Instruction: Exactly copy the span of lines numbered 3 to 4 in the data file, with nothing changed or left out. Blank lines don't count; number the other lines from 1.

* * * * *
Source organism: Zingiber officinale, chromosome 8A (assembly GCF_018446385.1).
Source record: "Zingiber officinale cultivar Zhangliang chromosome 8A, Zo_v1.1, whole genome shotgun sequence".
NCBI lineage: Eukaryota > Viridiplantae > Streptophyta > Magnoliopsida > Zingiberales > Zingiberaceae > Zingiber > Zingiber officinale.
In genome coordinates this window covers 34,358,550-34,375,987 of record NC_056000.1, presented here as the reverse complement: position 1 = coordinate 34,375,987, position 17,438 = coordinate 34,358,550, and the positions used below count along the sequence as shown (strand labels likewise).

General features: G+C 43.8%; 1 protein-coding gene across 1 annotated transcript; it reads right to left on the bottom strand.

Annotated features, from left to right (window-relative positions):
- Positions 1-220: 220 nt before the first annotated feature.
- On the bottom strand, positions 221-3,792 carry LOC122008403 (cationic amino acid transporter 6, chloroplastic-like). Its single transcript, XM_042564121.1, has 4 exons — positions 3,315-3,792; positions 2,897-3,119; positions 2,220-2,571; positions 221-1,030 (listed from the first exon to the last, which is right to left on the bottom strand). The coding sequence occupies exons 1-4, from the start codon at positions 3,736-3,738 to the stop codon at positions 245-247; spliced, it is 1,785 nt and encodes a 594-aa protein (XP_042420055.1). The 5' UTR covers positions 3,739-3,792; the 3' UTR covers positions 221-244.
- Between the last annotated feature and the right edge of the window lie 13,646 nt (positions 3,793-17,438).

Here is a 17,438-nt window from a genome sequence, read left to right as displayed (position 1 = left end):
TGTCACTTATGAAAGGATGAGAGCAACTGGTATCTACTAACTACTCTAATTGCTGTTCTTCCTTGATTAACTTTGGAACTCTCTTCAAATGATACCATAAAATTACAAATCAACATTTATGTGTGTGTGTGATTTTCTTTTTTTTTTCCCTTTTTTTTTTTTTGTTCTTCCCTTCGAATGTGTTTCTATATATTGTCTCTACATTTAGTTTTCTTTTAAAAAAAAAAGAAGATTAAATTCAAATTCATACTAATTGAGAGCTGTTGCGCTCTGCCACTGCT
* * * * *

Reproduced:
NCBI lineage: Eukaryota > Viridiplantae > Streptophyta > Magnoliopsida > Zingiberales > Zingiberaceae > Zingiber > Zingiber officinale.
In genome coordinates this window covers 34,358,550-34,375,987 of record NC_056000.1, presented here as the reverse complement: position 1 = coordinate 34,375,987, position 17,438 = coordinate 34,358,550, and the positions used below count along the sequence as shown (strand labels likewise).